Miami holds own in international sales of real estate
Miami was able to hold its own even as Florida mirrored national trends with fewer international sales but significantly higher dollar volume of residential sales to foreigners in 2015, according to a market update by Teresa King Kinney, CEO of the Miami Association of Realtors, at the Greater Miami Chamber of Commerce’s South Florida Real Estate Summit.
Compared to national figures, Miami’s international market remained strong through 2015, she said. Of all Miami residential sales, she told the summit crowd last week, 22% in Miami went to international buyers compared to the national average of 4%.
Similarly, “36% of the Miami dollar volume was international sales,” Ms. Kinney said, compared to the 8% national average. The mean purchase price in Miami for international clients in 2015, she reported, was $499,600.
Ms. Kinney said that nationally the number of sales to international customers fell 10% – from 232,600 sales to foreigners in 2014 to 209,000 in 2015. However, the dollar volume of sales to foreigners rose 13% – from $92 billion in 2014 to $104 billion in 2015.
Similarly, Florida tallied fewer international sales in 2015 but at significantly higher dollar volume. Florida international sales dropped to 44,000 in 2015 from 52,300 in 2014. The dollar volume of international sales rose to $23.7 billion in 2015 from $15.7 billion in 2014.
The reason for the drop is the strong dollar, Ms. Kinney said, as foreign currencies dwindling against the dollar raised the cost of US homes for international buyers.
The most significant effect on international clients was exchange rates – 53% of international clients claimed that exchange rate changes had a “very significant effect in 2015,” Ms. Kinney said. In 2014, only 39% of international clients claimed the same.
“We are seeing fewer sales to Canadians but about the same amount to Chinese buyers,” Ms. Kinney said. Figures show that 16% of international sales of US real estate came from China and 14% came from Canada.
“Canada has always been number one as Florida buyers,” Ms. Kinney said. In 2015, however, 11% of foreign buyers were Canadians, a steep drop from 32% in 2014. The steepest rise came from Venezuelan buyers, up to 18% in 2015 from just 3% in 2014.
The average price of property purchased in Florida by all international buyers is $538,000, with the Chinese spending the most, at an average of $1,064,800.
“One-fifth of all international sales in the country were made in Florida,” Ms. Kinney said, referencing a figure confirming that 21% of international residential buyers purchased in Florida. The second top state was California, with 5% fewer buyers than Florida.
South Florida leads the entire Florida international market, claiming exactly half of international sales in 2015, with Miami’s 36% of the state’s international sales and Fort Lauderdale’s 14% of the state’s international sales. South Florida was rated the number one market in the US for overall international real estate demand.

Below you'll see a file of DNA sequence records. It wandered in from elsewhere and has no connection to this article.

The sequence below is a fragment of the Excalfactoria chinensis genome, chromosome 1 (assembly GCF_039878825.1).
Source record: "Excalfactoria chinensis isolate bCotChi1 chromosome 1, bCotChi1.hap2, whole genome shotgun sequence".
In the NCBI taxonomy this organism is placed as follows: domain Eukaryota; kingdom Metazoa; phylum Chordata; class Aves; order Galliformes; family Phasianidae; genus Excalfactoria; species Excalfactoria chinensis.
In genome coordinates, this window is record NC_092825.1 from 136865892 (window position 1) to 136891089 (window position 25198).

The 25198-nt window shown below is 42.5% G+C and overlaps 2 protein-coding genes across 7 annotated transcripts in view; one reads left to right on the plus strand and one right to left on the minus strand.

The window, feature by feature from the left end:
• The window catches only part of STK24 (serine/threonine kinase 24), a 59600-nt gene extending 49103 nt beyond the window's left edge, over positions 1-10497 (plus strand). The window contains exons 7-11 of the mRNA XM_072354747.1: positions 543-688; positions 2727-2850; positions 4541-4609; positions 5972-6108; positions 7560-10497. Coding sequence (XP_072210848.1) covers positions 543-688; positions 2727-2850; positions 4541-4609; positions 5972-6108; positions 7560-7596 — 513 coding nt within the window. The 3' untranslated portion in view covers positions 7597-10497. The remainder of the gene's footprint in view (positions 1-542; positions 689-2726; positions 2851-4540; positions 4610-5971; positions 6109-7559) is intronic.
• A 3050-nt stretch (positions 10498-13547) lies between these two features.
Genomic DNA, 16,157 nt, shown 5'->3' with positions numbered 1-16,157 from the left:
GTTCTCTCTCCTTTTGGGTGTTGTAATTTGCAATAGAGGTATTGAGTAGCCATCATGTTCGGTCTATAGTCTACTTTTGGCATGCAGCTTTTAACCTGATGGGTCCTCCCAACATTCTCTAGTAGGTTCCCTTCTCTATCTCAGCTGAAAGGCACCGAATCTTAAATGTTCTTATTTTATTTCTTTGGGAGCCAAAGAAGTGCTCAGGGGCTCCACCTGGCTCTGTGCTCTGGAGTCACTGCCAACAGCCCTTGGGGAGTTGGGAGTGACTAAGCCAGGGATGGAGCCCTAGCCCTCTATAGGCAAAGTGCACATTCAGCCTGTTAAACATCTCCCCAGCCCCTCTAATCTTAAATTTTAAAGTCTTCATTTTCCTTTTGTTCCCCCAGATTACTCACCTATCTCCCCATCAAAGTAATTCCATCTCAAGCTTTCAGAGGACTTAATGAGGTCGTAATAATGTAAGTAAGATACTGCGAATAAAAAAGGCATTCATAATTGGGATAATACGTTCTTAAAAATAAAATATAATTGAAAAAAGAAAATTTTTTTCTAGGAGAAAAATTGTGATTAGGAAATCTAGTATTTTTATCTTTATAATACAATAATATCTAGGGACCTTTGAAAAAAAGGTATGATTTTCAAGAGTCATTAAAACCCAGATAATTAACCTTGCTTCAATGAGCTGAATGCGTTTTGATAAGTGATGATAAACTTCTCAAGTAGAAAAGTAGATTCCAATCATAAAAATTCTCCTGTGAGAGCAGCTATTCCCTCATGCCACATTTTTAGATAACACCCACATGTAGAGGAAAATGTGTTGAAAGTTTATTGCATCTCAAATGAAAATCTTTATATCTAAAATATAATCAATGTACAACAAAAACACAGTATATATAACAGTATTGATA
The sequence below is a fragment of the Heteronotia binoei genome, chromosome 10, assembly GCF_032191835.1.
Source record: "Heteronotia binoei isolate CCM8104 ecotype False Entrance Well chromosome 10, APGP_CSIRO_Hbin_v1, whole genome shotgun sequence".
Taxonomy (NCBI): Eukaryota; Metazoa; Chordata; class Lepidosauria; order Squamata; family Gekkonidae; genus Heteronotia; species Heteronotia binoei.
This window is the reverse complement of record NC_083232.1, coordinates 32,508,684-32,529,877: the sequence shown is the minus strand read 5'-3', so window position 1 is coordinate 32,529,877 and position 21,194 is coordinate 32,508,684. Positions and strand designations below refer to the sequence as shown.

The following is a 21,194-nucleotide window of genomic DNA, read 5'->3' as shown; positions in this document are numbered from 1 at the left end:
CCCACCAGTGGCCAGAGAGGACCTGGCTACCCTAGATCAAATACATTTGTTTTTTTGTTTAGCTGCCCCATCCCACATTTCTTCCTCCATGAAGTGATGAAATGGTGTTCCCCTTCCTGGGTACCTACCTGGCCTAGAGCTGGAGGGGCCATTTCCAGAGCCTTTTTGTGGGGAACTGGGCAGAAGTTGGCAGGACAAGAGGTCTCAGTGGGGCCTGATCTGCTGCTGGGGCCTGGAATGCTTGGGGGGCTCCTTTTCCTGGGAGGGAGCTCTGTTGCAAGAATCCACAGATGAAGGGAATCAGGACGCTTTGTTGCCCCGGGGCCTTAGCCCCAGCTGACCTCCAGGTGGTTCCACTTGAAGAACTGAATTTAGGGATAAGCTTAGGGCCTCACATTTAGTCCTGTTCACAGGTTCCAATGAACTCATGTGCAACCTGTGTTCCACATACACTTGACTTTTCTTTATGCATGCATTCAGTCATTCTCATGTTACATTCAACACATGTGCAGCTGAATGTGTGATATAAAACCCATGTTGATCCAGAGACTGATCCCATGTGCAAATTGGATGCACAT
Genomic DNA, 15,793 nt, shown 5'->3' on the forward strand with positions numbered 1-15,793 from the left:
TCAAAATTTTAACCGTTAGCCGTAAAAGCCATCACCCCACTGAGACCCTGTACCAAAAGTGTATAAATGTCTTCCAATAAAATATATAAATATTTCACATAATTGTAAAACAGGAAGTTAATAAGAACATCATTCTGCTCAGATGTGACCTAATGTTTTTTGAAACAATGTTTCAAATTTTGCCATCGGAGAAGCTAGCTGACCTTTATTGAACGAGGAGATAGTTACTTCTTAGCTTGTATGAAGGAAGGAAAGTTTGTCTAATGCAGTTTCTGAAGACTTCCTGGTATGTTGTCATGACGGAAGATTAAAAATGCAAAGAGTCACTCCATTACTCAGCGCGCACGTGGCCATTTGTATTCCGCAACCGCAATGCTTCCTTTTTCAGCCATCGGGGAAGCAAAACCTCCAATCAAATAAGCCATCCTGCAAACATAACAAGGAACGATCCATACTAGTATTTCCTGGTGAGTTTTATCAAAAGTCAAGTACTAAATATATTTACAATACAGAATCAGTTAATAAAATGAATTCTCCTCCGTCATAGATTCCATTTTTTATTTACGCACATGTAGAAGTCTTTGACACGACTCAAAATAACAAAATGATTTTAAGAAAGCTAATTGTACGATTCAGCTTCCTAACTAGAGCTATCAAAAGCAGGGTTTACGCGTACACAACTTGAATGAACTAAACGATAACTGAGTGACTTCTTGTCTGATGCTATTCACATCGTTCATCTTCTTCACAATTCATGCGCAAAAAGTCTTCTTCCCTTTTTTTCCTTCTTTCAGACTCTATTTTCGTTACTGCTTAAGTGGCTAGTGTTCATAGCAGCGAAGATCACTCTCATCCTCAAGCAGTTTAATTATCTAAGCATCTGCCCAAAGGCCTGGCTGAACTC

In Miami-Dade, it was Venezuelan clients who purchased the most property in 2015, with 26% of all international sales being from Venezuela, a jump from 16% in 2014. In fact, Latin America boasted the most international buys in Miami-Dade at 76%, with the next largest percentage being from Asia/Oceania at only 16%. The next top three Latin American countries for international clients following Venezuela in Miami-Dade were Brazil with 14%, Argentina with 12% and Colombia with 8%.
Foreign buyers preferred condominium properties. In 2015, 52% of foreign buyers purchased condominiums compared to 30% single-family detached homes, 11% townhouses, 5% commercial property and 2% land or other properties.
Overall, the decline of the national number of sales to international customers is because most currencies weakened against the dollar. This caused the cost of US homes to be higher for international buyers because of exchange rates. For example, a US existing home purchased for 211,000 Canadian dollars in 2014 cost 252,000 Canadian dollars in 2015. More notably, a US existing home purchased at 451,000 Brazilian reals in 2014 cost 583,000 Brazilian reals in 2015.
Argentinean buyers are facing the biggest blowback because of a change in currency rates from the Argentinean peso to the American dollar.
In January 2015, 1 US dollar was equal to 8.63706 Argentinean pesos; in January 2016, 1 US dollar was equal to 14.0035 Argentinean pesos. This equals a 62.1% change in currency rates. This effect translates into Argentineans finding that purchasing property in Miami will be 62.1% more expensive for them in 2016 than it was in 2015.
“Yeah it’s okay,” Ms. Kinney said of the decline in total US sales abroad. “We are hoping the blip only lasts a year.”